Aug 30th, 2012
This morning I woke up wondering lots of “WHYs?” Why do/did people agree with the idea of craftivism? Why do people read what I write? Why do people like what I make? Why do I want to share their thoughts and essays in a craftivism anthology?* Why, why, why, and so on. Let be said, even I felt like a beleaguered parent after awhile after my proverbial inner 5 year old just would not stop with all the “Whys.” The cat was little help, the birds that visit the bird feeder outside also didn’t seem to have any pertinent suggestions, although I swear they did eye me more inquisitively this morning than they usually do.
And I think we all ask ourselves questions like these more often than we admit. But, why don’t we admit it? (There I go again, another why question!) After finally getting diagnosed correctly for the first time in over 30 years, it’s like all these questions no longer linger, they instead serve their true purpose, which is to find the real truth behind the matter, instead of making me want to hide underneath the covers all day and eat biscuits.
In re-discovering the wonderful book Art and Fear this morning, I think I have found an answer. All these “whys” (and the proceeding “What works?”) come because you can never truly pinpoint when the moment is that there was connection of your work with others’ hearts, minds, or other parts. Because that moment exists in another place behind now, which is where you’re working as you’re typing, stitching, painting, drawing, quilting. “Why” is for now, “what works” is for later, but they’re both still not present in the moment of creation, where new things are springing from your hands right now. In creation, we drop the “whys” and the “what works” and are left with what is. And once what is is in the hands of others, we can start to question ourselves (and possibly our sanity) again, but that moment of creation, we continue to come back to, because that’s where all the questions stop and we can truly bring ourselves to the present moment.
From Art and Fear:
In following the path of your heart, the chances are that your work will not be understandable to others. At least not immediately, and not to a wide audience. When the author fed his computer the question, “What works?,” a curious pattern emerged: a consistent delay of about five years between the making of any given negative, and the time when prints from that negative began selling. In fact, one now-popular work was first reproduced in a critical review to illustrate how much weaker the then-new work had become. Performing artists face the added, real-time terror of receiving an instant verdict on their work in person- like the conductor being pummeled with a barrage of rotten fruit halfway through the Paris premier of Rites of Spring, or Bob Dylan being hooted off the stage the first time he appeared live with an electric guitar. No wonder artists so often harbor a depressing sense that their work is going downhill: at any given moment the older work is always more attractive, always better understood.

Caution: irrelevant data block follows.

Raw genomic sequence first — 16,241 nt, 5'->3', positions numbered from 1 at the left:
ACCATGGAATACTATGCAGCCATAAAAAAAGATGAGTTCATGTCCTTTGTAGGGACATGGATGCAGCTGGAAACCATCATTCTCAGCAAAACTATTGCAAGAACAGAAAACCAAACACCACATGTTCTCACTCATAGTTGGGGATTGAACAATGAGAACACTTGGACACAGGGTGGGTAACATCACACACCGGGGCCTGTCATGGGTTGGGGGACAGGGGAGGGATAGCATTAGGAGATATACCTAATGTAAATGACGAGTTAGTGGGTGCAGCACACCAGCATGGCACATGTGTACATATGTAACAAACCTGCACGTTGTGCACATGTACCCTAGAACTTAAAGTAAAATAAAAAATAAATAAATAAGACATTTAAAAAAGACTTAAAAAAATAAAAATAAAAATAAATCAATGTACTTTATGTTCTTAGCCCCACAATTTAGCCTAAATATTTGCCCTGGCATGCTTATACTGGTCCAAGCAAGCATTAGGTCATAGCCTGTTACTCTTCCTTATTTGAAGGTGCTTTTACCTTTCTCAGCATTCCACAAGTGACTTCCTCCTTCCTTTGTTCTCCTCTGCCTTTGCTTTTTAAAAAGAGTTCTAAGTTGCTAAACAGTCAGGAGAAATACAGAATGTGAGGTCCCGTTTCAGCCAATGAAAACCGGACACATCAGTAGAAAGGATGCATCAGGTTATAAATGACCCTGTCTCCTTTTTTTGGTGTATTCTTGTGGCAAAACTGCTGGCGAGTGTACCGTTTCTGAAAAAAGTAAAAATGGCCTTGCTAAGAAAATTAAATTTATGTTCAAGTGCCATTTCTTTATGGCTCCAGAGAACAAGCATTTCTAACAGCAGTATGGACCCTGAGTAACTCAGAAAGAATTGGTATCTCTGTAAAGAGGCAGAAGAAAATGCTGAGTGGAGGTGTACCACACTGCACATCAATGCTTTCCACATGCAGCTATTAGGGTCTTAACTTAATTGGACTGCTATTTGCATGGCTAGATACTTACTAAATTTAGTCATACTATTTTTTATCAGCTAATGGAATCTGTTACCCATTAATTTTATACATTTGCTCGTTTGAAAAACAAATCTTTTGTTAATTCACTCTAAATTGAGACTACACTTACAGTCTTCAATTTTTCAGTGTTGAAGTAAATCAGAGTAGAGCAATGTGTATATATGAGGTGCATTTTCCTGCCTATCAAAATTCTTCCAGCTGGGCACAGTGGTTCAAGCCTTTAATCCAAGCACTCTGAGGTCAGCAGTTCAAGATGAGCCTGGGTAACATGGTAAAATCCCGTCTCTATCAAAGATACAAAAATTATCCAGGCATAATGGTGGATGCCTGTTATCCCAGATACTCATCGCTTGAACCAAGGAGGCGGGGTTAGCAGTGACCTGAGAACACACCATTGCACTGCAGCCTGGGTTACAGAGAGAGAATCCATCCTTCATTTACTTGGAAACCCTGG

This is not good. After all, wanting to be understood is a basic need- an affirmation of the humanity you share with everyone around you. The risk is fearsome: in making your real work you hand the audience the power to deny the understanding you seek; you hand them the power to say, “you’re not like us; you’re weird; you’re crazy.”
So, I guess, after all, we should just be happy when we find ourselves asking questions like “why” and “what works” because that means we still care enough to be understood, relavent, connected. But, at the same time, we should also be sure that we let those questions go and just create after awhile, too, because they are just the framework that allow us the knowledge that our goal is to connect with others; the work itself is what allows us to actually do so.
*Yes! (And given the quote above, a good thing it takes several years to get these types of things together, no?) After wanting to do so for a long time, I’m finally announcing that a possible craftivism anthology is in the works. I want to share people’s definitions of craftivism along with their craftivist-related projects, especially from countries outside of the US and the UK. Want to share your story? English not your native language? Or worried that “writing just isn’t your thing?” No worries! All that can be fixed. First, I want to hear your idea of what you’d like to write about! Get in touch!